Relocs are used in many places in the design cycle: a) in .o files intended for executables b) in .o files intended for shared libraries c) in executables d) in shared libraries (.so files)
a) Object files need to be able to reference external symbols. In modern architectures, we can usually get away with: a-i) relative, from "here" to a symbol (R_ARM_PC26) a-ii) abolute, to a symbol (R_ARM_32)
NOTE 2 see below
b) Object files which are going to be part of a library are a little different. For one thing, they must be compiled as PIC code. Next, there must be a distinction between local data/functions and global data/functions. Finally, relocs in the code/.rodata sections must use got-type relocs, because the code/.rodata area of the final libary file cannot be modified at run time. A choice of relocs might be:
in code: b-i) reference to local symbol: use the relative distance from the GOT to the local symbol (R_ARM_GOTOFF) b-ii) reference to a global symbol: create an entry in the GOT and let the run-time system deposit the symbol's address into the GOT for us (R_ARM_GOT32)
in data: b-i) reference to symbol (R_ARM_32) [NOTE: symbols which are global have a reloc that references the symbol by name; symbols which are local can have a reloc that simply references the section number, and have a section-offset contained in the reloc. See NOTE 2]
c) Executables need to be able to refer to global data (such as errno) as if there is only one copy. ELF systems do this by copying global symbols down into the application .bss space. Then the executable and all the libraries point to this single copy. To realize this, we need relocs: c-i) reach into a library to a symbol and copy down the data into our own .bss space (R_ARM_COPY) c-ii) pointer to global data (R_ARM_GLOBL_DAT) c-iii) pointer to library function (R_ARM_JMP_SLOT) Notice that all of these relocs must modifiy only the data section of the executable; the code section is read-only!
d) Shared libraries are the most complex. By the time the library is linked, all the R_ARM_GOTOFF relocs are resolved. d-i) All the R_ARM_GOT32 relocs are resolved, pointing at GOT entries. At link time, these GOT entries get relocs of their own, pointing to the global data/function. (R_ARM_GLOB_DAT/R_ARM_JMP_SLOT respectively). d-ii) There will be times when data structures need to hold absolute pointers to local data. Put the module-relative address of the symbol in the library; at run-time, add the module-load address to it (R_ARM_RELATIVE)
Again, notice that all of these relocs must modifiy only the data section of the executable; the code section is read-only!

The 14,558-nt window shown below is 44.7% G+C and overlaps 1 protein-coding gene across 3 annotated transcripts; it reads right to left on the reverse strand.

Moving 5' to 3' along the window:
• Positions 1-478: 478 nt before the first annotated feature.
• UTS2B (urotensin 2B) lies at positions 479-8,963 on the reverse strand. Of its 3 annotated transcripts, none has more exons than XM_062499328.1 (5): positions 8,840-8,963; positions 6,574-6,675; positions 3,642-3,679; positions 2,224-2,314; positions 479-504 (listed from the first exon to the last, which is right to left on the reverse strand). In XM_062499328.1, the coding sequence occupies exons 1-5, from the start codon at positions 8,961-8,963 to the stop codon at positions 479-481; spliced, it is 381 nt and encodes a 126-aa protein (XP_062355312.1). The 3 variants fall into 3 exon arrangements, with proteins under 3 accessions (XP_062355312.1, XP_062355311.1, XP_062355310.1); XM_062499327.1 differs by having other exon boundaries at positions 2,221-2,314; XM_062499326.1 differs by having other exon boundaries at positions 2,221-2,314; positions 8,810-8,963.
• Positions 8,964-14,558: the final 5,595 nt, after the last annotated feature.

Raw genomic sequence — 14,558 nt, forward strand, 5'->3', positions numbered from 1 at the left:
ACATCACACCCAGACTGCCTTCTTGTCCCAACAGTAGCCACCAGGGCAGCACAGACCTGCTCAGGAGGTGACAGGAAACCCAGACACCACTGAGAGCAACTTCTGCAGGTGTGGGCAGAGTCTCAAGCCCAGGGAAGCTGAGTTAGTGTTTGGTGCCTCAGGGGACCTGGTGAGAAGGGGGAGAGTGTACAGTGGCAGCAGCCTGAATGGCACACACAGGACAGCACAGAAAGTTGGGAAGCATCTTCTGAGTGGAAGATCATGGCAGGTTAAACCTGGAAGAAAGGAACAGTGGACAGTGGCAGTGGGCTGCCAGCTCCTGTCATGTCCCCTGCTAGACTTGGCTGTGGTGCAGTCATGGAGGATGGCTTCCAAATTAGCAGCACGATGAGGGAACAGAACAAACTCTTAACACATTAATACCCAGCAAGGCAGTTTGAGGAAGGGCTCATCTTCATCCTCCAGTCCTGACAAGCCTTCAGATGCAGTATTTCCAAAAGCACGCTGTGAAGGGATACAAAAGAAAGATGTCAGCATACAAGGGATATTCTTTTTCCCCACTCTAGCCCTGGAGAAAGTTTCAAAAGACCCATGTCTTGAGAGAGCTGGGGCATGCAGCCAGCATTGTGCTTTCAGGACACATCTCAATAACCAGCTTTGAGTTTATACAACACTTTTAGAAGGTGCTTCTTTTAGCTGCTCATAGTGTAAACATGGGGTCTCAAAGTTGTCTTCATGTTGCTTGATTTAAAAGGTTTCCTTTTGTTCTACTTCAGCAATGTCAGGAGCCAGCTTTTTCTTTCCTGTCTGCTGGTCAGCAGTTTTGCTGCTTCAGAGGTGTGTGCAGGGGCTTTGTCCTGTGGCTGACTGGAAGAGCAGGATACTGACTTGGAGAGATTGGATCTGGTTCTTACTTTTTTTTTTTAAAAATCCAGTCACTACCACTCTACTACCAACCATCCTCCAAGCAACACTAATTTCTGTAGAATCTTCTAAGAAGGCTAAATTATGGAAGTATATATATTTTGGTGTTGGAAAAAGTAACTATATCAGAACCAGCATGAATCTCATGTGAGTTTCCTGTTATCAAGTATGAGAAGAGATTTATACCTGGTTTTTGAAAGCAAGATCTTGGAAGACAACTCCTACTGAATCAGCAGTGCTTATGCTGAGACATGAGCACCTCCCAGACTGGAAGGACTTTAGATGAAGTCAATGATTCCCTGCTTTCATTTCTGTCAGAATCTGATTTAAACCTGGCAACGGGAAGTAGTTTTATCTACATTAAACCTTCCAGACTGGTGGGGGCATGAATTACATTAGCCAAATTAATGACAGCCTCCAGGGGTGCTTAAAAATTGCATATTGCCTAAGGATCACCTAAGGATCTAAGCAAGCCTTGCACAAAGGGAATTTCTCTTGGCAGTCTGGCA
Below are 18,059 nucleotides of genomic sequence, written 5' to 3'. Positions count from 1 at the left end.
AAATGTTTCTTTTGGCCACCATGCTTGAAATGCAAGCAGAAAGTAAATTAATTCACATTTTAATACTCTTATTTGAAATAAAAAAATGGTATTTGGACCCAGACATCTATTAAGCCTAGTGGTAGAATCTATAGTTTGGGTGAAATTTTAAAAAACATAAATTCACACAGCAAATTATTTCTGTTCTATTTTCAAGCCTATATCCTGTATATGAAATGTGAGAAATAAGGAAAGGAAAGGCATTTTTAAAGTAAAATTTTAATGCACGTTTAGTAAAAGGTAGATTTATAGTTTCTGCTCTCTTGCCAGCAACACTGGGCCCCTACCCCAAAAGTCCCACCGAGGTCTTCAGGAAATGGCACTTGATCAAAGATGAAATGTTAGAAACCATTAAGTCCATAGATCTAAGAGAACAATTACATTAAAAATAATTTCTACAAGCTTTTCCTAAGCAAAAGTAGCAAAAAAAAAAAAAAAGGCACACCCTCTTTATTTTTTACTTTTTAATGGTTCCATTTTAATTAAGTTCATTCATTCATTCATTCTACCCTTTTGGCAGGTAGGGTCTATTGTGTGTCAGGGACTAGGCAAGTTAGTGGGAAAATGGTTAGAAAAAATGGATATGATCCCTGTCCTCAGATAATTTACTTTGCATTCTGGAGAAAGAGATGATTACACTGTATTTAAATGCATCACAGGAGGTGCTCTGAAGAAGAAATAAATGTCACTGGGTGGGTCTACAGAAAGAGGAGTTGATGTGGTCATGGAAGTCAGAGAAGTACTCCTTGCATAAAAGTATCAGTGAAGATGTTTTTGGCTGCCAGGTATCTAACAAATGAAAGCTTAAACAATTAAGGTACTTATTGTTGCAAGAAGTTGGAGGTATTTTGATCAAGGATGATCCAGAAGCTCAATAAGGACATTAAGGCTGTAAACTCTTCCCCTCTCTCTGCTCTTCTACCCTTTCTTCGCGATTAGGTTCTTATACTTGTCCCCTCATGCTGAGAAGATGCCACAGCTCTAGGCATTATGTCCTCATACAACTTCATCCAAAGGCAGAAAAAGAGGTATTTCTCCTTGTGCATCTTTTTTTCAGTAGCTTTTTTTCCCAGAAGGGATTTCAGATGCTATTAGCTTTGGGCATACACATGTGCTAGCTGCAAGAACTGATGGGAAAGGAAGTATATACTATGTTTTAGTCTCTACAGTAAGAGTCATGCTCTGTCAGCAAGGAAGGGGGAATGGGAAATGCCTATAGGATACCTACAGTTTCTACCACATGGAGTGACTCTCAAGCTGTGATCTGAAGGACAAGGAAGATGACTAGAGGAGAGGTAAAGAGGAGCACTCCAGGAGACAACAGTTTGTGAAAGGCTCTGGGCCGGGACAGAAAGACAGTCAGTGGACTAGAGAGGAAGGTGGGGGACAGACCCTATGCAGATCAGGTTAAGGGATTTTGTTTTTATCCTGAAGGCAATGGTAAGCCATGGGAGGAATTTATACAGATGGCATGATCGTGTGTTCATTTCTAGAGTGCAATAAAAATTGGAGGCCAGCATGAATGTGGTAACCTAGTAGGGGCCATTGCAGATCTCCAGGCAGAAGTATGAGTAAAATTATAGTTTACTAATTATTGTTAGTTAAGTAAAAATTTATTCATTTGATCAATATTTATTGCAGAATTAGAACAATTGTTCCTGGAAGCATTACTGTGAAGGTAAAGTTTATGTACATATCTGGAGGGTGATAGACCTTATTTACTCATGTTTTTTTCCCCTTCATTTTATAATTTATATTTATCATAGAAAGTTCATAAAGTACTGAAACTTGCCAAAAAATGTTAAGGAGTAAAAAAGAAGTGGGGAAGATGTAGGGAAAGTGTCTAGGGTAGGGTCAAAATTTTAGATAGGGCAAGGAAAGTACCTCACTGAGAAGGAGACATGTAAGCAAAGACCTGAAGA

When the linker creates c) and d) above, the linker actually creates code and data that was not explicit in the .o files. There is a .plt section created in the code segment, which is an array of function stubs used to handle the run-time resolution of library calls. In libraries, there is a .got section created in the data segment, which holds pointers to global symbols. Both of these synthetic sections are "helpers" to the code segment, since the code segment cannot be modified at run-time.
To make all this happen, the object files must contain information about whether a symbol is global or local, function or data, and the object size. (The old a.out scheme did not require all this extra info)
NOTE 2 At this point, I'll mention that global relocs must neccessarily involve the three aspects of a reloc:
where in memory the reloc is to be made the symbol involved in the reloc the algorithm used to make the fixup.
However, if the symbol is local, and can be fixed in memory with respect to a memory "section", the object file is allowed to drop the symbol name, and replace it with a section-plus-offset.
For instance, in this ARM code:
.section .text mov r0, r0 @sample code .L2: call _do_something ldr r6, .L3 @this code need a reloc! mov r0, r0 .L4: .word Lextern .L3: .word .L2 @this read-only data needs a reloc
The code on the 4th line needs to be fixed up, but that's easy, since it's a PC relative fixup.
If the .o file has no idea where .Lextern is, it must neccessarily create a reloc which refers to symbol Lextern.
.L4 .word 0 R_ARM_32 Lextern
The word at .L3 needs a fixup as well. If the .o file can determine the location of a local symbol, such as L2, then it is allowed to replace the symbol with a section-plus-offset. The offset is stored in the reloc target address, and the section is an entry in the reloc symbol table
.L3 .word 4 R_ARM_32 .text
This reduces the number of symbols in the symbol table, making run-time linking easier.
NOTE 3 Notice that the R_ARM_GOTOFF and R_ARM_GOT32 relocs include an offset from &GOT, which is usually about halfway through the module. The R_ARM_RELATIVE relocs, on the other hand, contains an offset from the beginning of the module. Why? Tradition.